WASHINGTON, April 3, 2016 — Writing April 1 in the New York Times, economist/columnist Paul Krugman continues to espouse his delusional view of President Obama’s economic performance. Examining Obama’s policies, Krugman said, “the public is also starting to realize just how successful the Obama administration has been.” It is more obvious than ever that Krugman is becoming even more delusional than in previous columns.
Krugman said that this is “What progressive success looks like.” If that’s the case, then the majority of Americans are certainly fed up with progressive success. Regardless of who the presidential candidates running for election in November may finally be, the voters will likely reject any further “progressive” candidates.
Krugman notes that Republicans “have spent the last seven years claiming Mr. Obama’s policies are a ‘job killing’ disaster.” However, he says, the economy has performed well, adding 10 million jobs during the Obama administration. (Actually the number is closer to 9 million.)
By any objective standard, however, that performance is terrible. If the population grows by 1 percent per year and the labor force participation rate stays constant, more than 10 million jobs should have been added in the last seven plus years just to keep pace with population growth, let alone to remedy the massive unemployment caused by the Great Recession.
Moreover, the primary goal of contemporary economic policy is to provide growth. Obama will be the first president in recorded history to serve two terms in office without having at least one year where annual economic growth exceed 2.5 percent. Contrast this to the pro-growth economic policies of presidents like Ronald Reagan and Bill Clinton. During their administrations, annual U.S. growth rates that exceeded 4.5 percent. In 1984, the annual growth rate was a whopping 7.5 percent.
Instead of growth, Obama’s policies concentrated on reducing income inequality by raising taxes on the highest income earners and giving things away free to the lowest income earners. The result of those policies was that income inequality has actually worsened.
Krugman says that the Affordable Care Act (ACA) was another major success of progressive policies, noting that in 2012 the Congressional Budget Office predicted that by 2016, 89 percent of the population would be covered by health insurance. “The actual number is 90%.”
Prior to the ACA about 85 percent of the population was covered. That means the ACA increased the number of covered Americans by 5 percent instead of the forecasted 4 percent, hardly a “major” success. Worse yet, 85 percent of Americans who were previously satisfied with their health care (except for the cost) prior to the ACA are now paying higher premiums and — rarely noted in the media — much higher deductibles than under their previous policies. Worse still, Americans now covered under ACA often have trouble seeing their preferred doctors, encounter problems going to the hospital of their choice and are generally having a harder time getting appointments for routine care.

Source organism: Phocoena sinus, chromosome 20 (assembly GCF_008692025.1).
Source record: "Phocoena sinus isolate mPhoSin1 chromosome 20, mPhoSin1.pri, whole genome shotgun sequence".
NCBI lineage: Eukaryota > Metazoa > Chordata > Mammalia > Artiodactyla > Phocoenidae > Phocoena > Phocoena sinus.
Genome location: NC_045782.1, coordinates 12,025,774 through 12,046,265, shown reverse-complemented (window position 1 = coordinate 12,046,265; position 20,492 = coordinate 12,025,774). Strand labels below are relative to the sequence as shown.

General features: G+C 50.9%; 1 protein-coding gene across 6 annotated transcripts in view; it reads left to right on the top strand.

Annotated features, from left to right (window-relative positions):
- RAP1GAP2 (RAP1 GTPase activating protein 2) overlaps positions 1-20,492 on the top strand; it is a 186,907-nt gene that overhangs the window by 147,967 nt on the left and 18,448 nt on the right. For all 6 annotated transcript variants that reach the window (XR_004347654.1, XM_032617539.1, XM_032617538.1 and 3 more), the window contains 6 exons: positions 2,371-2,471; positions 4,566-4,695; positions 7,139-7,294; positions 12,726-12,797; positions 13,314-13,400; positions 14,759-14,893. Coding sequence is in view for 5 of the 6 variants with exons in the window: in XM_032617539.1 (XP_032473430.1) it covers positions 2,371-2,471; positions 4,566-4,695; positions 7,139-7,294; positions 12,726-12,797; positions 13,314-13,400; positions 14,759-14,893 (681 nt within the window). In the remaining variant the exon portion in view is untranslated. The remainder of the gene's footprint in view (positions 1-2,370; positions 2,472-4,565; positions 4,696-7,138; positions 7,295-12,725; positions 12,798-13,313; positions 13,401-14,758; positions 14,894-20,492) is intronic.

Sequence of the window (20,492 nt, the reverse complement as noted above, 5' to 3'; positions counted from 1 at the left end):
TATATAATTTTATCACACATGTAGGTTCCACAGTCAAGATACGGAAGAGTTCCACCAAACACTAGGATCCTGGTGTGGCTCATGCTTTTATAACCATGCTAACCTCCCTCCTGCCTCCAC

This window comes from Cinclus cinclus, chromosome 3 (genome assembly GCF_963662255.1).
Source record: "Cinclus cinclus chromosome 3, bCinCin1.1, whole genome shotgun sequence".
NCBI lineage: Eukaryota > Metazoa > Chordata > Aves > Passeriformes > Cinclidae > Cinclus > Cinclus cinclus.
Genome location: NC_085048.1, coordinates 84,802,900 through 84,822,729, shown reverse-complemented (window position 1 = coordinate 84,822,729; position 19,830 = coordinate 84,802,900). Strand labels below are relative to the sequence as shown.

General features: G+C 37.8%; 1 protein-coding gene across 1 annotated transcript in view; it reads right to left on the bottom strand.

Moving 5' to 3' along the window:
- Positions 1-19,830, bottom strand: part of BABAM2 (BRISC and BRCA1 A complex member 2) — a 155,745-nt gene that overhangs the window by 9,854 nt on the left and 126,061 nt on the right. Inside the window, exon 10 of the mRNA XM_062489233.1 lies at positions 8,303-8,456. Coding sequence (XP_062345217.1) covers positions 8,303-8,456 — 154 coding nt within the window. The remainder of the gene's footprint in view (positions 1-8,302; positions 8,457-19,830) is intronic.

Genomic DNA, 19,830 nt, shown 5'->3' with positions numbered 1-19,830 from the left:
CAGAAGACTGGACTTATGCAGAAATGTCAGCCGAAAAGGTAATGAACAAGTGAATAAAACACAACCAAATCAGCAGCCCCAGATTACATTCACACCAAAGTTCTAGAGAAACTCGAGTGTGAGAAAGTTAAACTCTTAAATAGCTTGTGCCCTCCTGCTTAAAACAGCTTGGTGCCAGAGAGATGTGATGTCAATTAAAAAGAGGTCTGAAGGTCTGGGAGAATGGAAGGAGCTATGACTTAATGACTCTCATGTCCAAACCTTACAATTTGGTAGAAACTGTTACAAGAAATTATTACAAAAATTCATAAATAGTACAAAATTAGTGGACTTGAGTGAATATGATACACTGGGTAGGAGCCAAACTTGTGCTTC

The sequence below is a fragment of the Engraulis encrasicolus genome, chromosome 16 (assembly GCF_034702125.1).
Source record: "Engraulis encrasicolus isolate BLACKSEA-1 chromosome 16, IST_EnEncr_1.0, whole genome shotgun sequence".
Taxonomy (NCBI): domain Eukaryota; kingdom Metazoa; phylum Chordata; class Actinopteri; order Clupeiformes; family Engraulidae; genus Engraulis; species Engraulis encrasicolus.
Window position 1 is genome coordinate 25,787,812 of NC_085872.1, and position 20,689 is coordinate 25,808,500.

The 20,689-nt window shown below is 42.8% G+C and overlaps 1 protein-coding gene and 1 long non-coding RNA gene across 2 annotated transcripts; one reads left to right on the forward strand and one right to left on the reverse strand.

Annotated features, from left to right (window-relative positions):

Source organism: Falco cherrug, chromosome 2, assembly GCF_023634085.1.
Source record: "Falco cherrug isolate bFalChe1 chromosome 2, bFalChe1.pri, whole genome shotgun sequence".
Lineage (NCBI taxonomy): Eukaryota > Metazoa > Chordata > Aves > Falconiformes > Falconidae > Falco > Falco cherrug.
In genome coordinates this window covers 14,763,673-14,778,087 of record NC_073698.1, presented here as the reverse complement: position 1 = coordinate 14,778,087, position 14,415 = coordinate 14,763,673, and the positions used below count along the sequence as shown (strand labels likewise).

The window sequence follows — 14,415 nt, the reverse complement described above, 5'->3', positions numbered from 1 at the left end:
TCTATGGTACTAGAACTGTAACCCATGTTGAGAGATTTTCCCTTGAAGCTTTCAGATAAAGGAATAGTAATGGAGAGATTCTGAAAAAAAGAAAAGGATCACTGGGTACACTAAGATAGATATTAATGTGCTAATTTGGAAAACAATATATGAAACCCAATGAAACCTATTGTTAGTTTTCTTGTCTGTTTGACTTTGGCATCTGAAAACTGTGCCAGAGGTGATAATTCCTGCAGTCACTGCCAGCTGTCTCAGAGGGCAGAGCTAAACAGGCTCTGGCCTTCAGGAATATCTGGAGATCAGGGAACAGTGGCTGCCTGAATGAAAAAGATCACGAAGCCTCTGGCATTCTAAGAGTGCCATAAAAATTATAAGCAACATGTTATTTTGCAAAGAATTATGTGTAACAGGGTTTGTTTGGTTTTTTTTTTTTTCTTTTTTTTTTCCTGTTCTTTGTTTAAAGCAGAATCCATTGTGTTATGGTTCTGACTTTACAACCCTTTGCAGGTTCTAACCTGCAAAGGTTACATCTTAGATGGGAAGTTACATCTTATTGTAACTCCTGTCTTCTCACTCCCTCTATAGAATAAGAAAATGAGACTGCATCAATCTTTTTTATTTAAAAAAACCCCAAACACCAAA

The ACA has been a failure for the vast majority of Americans while genuinely helping only about 5 percent of the populace. And that’s what progressives call success?
Undeterred, Krugman also talks about financial reform, referring in glowing terms to the passage of legislation like the Dodd-Frank bill. He notes that, “while big banks haven’t been broken up, excessive leverage — the real threat to financial stability — has been greatly reduced.”
Krugman implies that Dodd-Frank has eliminated predatory lending so consumers won’t be taken advantage of and banks can’t make risky loans. In fact, Dodd-Frank has reduced the banks’ ability to make many types of consumer loans. Without the banks’ ability to lend, there is no multiplying effect of monetary policy. That explains why the Federal Reserve’s expansive monetary policy of the past seven years has failed to stimulate economic growth across the country.
The Obama/Krugman delusion will fool only some of the people some of the time. The reality is that Obama’s economic policy performance is the worst of any president in recorded history. Never have Obama’s policies been geared toward increasing economic growth; and we all know, it is growth that will solve virtually all this country’s chronic economic problems.
But the situation is worsening. In the last three quarters of 2015, U.S. economic growth slowed from above 3 percent to 2 percent to 1.4 percent most recently. In the first quarter of this year, growth is likely to be less than the 1.4 percent. If Obama and Krugman call this success, I wonder what their definition of failure would be?
Or maybe Krugman’s column was just an April fool’s joke.
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